Shortcuts in Medicine: Borderline Intellectual Regurgitation

Borderline Intellectual Regurgitation

Borderline Intellectual Regurgitation I suspect is a phenomenon that exists in all fields. It’s definitely rampant in medicine. But is it a bad thing? Is it a necessary thing? In medical school you are taught a certain way to collect and share medical information. Then when you step into the actual world you witness a completely different system being used in real life practice. Sure, the tenets of what you learn still remain, but you realize it comes down to the ideal versus the practical. Experience teaches us to constantly strive for the ideal, but often times shows us the limitations that exist which hold us back from achieving it. That’s when shortcuts occur. One of the many shortcuts used is what I’ve termed, “Borderline Intellectual Regurgitation”

What do I mean by that? Let me give you a common scenario.

You show up with a white coat and stethoscope, well dressed, hopefully with energy and enthusiasm. You ate breakfast, have your coffee in hand. Check!

Switching back to the day shift, you are given four new patients from the team’s census. You are told to pre-round on them and come up with a plan on all four patients prior to rounding in 2 hours.

What does a typical person do? You look at the sign-out sheet, the last H&P, last note, relevant labs or studies, and try to recall what you can remember from 90 seconds of verbal signout you were given on each patient. Right before rounds you have a passable plan that makes some clinical sense for your patients. Then when you talk with your team you use what I would call borderline intellectual regurgitation constantly! There are countless times when I’ve heard something along the lines of, “But I read it in her last note and I agree with Dr. A about B because of C” or “But the signout sheet says X.” You have your own original plan, but much of the details or reasonings are based on other ideas. You haven’t really thought through your patient.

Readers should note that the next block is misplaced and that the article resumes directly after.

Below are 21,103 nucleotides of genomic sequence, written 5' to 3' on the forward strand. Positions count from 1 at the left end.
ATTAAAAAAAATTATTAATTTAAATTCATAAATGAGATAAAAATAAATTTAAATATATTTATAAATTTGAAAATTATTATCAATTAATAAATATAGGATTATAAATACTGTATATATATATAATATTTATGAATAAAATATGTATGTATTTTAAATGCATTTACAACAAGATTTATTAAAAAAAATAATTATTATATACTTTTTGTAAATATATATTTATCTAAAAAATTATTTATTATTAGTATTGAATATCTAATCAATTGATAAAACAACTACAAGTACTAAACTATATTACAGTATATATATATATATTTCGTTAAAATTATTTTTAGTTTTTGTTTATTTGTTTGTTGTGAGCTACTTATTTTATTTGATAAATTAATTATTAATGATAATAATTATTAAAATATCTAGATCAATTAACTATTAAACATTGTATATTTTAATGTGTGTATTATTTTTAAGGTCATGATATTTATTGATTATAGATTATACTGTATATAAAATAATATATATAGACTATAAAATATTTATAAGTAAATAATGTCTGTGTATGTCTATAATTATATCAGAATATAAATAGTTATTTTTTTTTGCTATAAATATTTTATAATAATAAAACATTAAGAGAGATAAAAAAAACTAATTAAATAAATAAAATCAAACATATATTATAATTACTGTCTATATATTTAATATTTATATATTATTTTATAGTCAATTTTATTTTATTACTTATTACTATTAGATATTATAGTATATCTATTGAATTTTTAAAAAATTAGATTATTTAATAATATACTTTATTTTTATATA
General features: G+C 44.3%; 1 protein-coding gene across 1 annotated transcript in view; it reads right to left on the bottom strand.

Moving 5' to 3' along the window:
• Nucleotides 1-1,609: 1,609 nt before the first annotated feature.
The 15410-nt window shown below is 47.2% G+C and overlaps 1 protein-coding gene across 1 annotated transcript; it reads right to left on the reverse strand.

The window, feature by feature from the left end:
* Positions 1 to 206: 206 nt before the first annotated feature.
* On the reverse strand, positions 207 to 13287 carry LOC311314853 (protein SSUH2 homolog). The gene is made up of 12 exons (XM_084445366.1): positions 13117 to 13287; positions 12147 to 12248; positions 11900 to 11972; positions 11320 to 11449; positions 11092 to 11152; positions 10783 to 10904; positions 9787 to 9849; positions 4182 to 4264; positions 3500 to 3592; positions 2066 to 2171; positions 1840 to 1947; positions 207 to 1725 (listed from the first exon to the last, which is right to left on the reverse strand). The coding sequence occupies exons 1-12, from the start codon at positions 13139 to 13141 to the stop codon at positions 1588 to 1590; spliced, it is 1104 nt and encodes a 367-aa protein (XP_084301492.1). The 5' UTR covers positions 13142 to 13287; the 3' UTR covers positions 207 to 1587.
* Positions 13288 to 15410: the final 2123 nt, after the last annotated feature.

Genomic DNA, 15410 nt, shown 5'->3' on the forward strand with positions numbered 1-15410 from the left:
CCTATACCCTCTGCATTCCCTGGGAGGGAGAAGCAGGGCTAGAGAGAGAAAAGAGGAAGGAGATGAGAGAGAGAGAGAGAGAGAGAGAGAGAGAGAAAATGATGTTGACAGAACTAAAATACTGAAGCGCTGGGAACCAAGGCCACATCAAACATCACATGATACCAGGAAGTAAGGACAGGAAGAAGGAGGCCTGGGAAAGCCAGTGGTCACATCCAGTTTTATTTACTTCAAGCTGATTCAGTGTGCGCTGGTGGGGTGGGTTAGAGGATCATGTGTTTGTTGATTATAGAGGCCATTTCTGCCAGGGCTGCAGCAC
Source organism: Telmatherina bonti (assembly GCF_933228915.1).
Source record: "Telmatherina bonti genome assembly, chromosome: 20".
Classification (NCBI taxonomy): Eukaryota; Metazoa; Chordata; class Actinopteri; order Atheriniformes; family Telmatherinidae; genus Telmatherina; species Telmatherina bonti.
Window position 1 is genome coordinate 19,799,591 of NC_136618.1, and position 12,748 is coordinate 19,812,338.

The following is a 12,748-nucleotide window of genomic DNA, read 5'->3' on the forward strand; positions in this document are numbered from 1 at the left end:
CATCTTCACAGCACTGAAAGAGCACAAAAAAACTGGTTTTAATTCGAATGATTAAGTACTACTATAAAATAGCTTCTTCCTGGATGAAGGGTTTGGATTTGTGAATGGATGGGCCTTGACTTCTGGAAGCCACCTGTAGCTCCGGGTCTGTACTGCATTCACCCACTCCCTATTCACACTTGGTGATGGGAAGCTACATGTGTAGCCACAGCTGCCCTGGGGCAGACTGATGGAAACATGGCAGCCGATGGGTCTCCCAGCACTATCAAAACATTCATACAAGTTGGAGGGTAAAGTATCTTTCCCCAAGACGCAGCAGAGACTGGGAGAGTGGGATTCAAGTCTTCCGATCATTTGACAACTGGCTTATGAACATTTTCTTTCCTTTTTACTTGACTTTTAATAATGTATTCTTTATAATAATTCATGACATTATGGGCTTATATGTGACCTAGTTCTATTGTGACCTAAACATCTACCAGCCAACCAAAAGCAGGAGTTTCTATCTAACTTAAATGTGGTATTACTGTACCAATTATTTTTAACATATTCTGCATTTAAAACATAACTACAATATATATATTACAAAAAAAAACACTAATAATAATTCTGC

It’s not about stealing as much as it’s about ignorance. Plagiarism has a bad connotation, but occurs more than we think. Often it is unintentional. It is still a matter of degrees from plagiarism if the person who wrote the sign-out or the last note EXPECTS you to use their information.

We need the ideas of others all the time because we are ignorant. Medicine is not a one person activity. However, it still feels shoddy and even not ethically ideal. The crux of the dilemma lies in the problems that arise.

  1. You accept the clinical plan based on someone else’s reasoning (and from the PAST) instead of thinking for yourself.
  2. Copy and paste occurs way to much in notes. I intend to address this issue further separately.
  3. Attending physicians are not immune either. How often do you hear an attending teach the same 5 topics over and over (Self-regurgitation)?
  4. The same rehearsed phrases are used in difficult patient conversations.